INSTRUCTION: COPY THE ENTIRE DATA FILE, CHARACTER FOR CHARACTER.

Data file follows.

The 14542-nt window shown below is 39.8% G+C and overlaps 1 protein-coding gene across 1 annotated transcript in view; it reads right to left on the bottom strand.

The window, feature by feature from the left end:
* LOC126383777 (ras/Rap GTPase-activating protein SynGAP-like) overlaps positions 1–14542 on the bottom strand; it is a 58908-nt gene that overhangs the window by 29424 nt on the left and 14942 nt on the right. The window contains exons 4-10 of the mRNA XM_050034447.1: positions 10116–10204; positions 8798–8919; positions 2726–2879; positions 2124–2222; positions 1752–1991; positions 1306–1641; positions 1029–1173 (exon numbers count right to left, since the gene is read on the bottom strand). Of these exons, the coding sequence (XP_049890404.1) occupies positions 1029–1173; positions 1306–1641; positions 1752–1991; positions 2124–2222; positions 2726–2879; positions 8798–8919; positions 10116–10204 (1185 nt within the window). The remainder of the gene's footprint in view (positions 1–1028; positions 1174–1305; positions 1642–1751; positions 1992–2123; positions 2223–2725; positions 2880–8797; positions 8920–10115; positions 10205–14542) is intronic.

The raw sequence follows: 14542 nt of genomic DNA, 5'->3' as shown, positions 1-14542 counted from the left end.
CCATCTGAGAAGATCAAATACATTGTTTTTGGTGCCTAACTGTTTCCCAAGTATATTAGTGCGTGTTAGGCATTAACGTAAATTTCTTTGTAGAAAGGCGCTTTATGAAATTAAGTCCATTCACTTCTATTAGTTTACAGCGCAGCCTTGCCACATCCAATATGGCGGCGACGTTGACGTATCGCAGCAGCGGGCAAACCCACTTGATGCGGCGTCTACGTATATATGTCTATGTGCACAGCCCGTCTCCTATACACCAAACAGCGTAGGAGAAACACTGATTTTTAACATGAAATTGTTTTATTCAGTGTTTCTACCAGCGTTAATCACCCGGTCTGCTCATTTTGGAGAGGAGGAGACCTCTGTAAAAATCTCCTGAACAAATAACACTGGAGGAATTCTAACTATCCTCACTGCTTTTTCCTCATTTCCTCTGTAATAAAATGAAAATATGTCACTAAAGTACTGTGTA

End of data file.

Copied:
The 14542-nt window shown below is 39.8% G+C and overlaps 1 protein-coding gene across 1 annotated transcript in view; it reads right to left on the bottom strand.

The window, feature by feature from the left end:
* LOC126383777 (ras/Rap GTPase-activating protein SynGAP-like) overlaps positions 1–14542 on the bottom strand; it is a 58908-nt gene that overhangs the window by 29424 nt on the left and 14942 nt on the right. The window contains exons 4-10 of the mRNA XM_050034447.1: positions 10116–10204; positions 8798–8919; positions 2726–2879; positions 2124–2222; positions 1752–1991; positions 1306–1641; positions 1029–1173 (exon numbers count right to left, since the gene is read on the bottom strand). Of these exons, the coding sequence (XP_049890404.1) occupies positions 1029–1173; positions 1306–1641; positions 1752–1991; positions 2124–2222; positions 2726–2879; positions 8798–8919; positions 10116–10204 (1185 nt within the window). The remainder of the gene's footprint in view (positions 1–1028; positions 1174–1305; positions 1642–1751; positions 1992–2123; positions 2223–2725; positions 2880–8797; positions 8920–10115; positions 10205–14542) is intronic.

The raw sequence follows: 14542 nt of genomic DNA, 5'->3' as shown, positions 1-14542 counted from the left end.
CCATCTGAGAAGATCAAATACATTGTTTTTGGTGCCTAACTGTTTCCCAAGTATATTAGTGCGTGTTAGGCATTAACGTAAATTTCTTTGTAGAAAGGCGCTTTATGAAATTAAGTCCATTCACTTCTATTAGTTTACAGCGCAGCCTTGCCACATCCAATATGGCGGCGACGTTGACGTATCGCAGCAGCGGGCAAACCCACTTGATGCGGCGTCTACGTATATATGTCTATGTGCACAGCCCGTCTCCTATACACCAAACAGCGTAGGAGAAACACTGATTTTTAACATGAAATTGTTTTATTCAGTGTTTCTACCAGCGTTAATCACCCGGTCTGCTCATTTTGGAGAGGAGGAGACCTCTGTAAAAATCTCCTGAACAAATAACACTGGAGGAATTCTAACTATCCTCACTGCTTTTTCCTCATTTCCTCTGTAATAAAATGAAAATATGTCACTAAAGTACTGTGTA